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Dorothy Stoneman
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Dorothy Stoneman is founder and CEO of YouthBuild USA, Inc. the national support center for more than 273 YouthBuild programs in the U.S., and 56 in 12 other countries including Mexico, South Africa, and Israel.

In YouthBuild programs, low-income unemployed youth ages 16-24 that lack a high school diploma enroll full-time for 6-24 months. They work toward their GED or diploma while building affordable housing for homeless and low-income people. Caring adult staff emphasize personal responsibility, mutual support, and leadership development. Graduates go on to jobs in the construction industry or to college. Many earn AmeriCorps education awards for their service in the community. Since 1994, more than 110,000 YouthBuild students have produced 21,000 units of low-income housing in America’s poorest communities.

Stoneman has a bachelor’s degree from Harvard University and master’s and doctoral degrees from Bank Street College of Education. She was awarded the international Skoll Award for Social Entrepreneurship in 2007-2013, the John Gardner Leadership Award in 2000, and a MacArthur Fellowship in 1996. She has worked in the fields of youth and community development since 1964.

Entries by Dorothy Stoneman

Celebrating a Fundamental Principle for Social Entrepreneurs at the East Harlem Block Schools 50th Anniversary: Accountability to the Community

(0) Comments | Posted June 16, 2015 | 10:44 PM

The idea that individuals create solutions to social problems, raise philanthropic dollars to replicate them, and then "take them to scale" with public funds, to solve the big problems across the land, is not really new. But the relatively new title of "social entrepreneur" has caught the imagination of foundations...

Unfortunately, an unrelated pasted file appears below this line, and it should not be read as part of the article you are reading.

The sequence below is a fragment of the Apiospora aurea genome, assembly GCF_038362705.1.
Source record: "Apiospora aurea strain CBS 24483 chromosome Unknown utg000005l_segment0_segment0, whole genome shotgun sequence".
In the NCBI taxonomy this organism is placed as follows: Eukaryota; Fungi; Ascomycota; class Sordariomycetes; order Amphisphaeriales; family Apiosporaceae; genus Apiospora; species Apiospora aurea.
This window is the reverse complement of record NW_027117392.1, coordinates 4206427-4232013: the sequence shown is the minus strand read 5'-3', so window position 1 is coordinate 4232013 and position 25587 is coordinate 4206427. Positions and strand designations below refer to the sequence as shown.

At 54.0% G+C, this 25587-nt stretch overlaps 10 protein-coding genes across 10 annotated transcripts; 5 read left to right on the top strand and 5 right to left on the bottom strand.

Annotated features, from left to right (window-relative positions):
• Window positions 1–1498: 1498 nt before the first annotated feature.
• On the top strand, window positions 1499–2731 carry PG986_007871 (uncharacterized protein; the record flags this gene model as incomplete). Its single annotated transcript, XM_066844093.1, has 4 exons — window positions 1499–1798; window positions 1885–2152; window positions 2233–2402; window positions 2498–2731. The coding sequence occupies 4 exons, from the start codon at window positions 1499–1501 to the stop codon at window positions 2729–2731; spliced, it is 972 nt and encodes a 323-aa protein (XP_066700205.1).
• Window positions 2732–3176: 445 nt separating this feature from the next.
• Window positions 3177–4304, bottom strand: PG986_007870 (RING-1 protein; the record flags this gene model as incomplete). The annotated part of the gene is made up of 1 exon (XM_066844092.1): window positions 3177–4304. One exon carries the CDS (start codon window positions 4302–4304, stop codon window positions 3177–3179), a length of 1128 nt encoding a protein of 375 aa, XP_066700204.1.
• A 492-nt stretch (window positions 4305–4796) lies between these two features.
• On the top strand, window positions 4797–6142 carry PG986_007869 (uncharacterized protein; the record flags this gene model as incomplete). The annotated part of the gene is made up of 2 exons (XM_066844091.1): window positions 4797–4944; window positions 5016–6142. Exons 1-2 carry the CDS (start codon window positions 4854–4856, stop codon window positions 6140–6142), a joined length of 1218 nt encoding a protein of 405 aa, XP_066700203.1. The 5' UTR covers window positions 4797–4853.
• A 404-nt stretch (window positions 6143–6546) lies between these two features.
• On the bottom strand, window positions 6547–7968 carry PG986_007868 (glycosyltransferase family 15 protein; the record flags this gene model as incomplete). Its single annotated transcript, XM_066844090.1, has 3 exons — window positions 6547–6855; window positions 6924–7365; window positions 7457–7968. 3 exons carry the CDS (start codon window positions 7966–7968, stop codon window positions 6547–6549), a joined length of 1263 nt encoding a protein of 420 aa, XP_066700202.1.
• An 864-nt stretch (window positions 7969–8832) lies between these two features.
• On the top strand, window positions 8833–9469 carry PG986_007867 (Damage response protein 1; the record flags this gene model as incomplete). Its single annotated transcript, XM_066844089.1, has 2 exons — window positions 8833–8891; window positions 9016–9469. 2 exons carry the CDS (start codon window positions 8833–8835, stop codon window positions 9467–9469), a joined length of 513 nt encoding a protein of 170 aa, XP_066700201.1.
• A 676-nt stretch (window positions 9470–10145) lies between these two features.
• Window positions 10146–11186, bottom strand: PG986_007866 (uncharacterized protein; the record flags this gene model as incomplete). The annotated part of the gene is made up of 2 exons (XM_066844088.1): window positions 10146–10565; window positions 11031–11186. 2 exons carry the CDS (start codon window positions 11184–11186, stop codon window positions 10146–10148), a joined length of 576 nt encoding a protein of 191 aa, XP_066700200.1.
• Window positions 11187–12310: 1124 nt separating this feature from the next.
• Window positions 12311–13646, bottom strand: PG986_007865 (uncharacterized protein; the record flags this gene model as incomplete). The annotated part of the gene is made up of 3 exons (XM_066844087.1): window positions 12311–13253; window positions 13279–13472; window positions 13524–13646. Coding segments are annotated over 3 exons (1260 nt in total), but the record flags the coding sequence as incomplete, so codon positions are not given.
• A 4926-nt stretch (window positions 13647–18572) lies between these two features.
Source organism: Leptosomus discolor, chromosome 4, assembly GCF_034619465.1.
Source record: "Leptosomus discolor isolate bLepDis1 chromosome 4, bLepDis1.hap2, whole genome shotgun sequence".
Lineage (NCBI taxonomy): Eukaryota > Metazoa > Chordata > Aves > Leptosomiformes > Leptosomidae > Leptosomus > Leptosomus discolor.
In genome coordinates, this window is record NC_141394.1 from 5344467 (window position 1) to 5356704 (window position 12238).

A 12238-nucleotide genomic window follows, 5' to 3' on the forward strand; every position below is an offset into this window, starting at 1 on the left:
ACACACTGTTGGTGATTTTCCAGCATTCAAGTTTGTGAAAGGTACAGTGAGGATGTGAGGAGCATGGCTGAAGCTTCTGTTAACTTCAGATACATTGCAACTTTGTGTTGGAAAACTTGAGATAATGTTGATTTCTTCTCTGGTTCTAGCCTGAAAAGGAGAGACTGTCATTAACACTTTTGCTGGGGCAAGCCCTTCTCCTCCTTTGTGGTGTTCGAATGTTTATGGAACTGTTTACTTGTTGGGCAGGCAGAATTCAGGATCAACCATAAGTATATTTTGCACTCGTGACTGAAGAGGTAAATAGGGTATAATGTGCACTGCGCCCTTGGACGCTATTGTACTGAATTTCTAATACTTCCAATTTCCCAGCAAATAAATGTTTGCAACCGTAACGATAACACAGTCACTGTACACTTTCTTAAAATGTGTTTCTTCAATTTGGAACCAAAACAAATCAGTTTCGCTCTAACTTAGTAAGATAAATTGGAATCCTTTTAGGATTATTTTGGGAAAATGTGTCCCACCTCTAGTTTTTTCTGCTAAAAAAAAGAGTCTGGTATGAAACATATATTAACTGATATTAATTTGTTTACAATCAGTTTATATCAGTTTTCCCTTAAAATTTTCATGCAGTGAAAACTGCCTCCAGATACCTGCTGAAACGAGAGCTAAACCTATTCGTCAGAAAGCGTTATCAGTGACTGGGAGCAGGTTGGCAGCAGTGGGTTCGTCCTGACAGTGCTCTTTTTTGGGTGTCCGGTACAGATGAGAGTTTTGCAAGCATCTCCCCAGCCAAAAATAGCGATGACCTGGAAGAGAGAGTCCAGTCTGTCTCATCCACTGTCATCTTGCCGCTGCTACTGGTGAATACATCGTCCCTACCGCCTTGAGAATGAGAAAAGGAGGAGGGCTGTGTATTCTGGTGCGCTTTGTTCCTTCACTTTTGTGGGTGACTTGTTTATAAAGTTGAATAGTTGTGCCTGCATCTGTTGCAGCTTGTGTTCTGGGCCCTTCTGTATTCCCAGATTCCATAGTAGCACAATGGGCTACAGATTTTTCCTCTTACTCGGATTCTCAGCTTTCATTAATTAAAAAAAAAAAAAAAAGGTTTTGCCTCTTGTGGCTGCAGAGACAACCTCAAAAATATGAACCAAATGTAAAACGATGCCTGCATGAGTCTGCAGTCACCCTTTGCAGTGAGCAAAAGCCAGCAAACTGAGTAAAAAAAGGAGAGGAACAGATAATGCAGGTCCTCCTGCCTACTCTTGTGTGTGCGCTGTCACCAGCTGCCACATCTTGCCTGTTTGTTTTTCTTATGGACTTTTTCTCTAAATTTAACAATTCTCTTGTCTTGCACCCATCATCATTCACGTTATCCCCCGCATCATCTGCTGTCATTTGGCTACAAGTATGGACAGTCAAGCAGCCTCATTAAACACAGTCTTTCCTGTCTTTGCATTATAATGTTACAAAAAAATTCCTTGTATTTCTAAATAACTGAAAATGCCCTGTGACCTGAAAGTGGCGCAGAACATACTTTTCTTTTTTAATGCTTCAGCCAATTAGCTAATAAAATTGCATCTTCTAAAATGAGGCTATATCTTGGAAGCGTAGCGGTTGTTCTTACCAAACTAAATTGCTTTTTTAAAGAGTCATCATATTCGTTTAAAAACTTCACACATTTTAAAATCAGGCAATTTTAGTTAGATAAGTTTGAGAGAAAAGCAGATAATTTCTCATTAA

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Don't Call Them Dropouts: Call Them Leaders-in-Waiting

(0) Comments | Posted May 28, 2014 | 6:27 PM

"How many of you came here primarily to get a GED?" Many hands go up. "How many came primarily to get a job?" Many more hands go up. "How many of you, if you thought you were joining a great movement to end poverty and injustice and fix the conditions...

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The Immeasurable Power of Love in Overcoming Poverty and Oppression: The Story of Mr. Orange and Leroy Looper

(0) Comments | Posted April 18, 2014 | 12:50 PM

Mr. Orange doesn't know that his caring attention to an incarcerated ten year old 75 years ago had a ripple effect benefiting tens of thousands of people. He will never know. He passed away a long time ago, and so did the 10-year-old, at age 86 in 2011. Mr. Orange...

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Some Realities Behind the Trayvon Martin Tragedy That We Must Not Forget

(9) Comments | Posted January 10, 2014 | 11:38 AM

I grew up on the same tree-lined street in Belmont, Massachusetts where Mitt Romney lived when he was governor. No people of color lived in Belmont when I was a child. I went to Harvard University when virtually no African Americans were there. I graduated in 1963, joined the Civil...

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If We Don't Address Poverty, We Won't Reduce Gun Violence

(22) Comments | Posted July 1, 2013 | 3:04 PM

The debate over addressing gun violence in the aftermath of Newtown fell into a pattern: "The good law-abiding citizens should have the right to own guns, although not assault rifles with magazines that shoot 70 bullets in a minute; the mentally ill people who might commit unexpected massacres should get...

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Balancing the Call for Collective Impact With the Call to Invest in Scaling What Works

(0) Comments | Posted February 20, 2013 | 3:54 PM

Over the past decade there has been a call for individual "social entrepreneurs" to create innovative programs that effectively address social problems in one community, and then "take them to scale," replicating the approach in many communities for maximum impact. Foundations endorsed this approach, and the Obama administration also supported...

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Solutions Are Obvious for a National Emergency

(3) Comments | Posted August 8, 2012 | 7:21 PM

Every year 1.2 million American teenagers leave high school without a diploma. One-third of all students nationwide, and in low income communities half the students, do not graduate. Some leave to make money to support their family, but most will say they left because nobody in the school actually cared...

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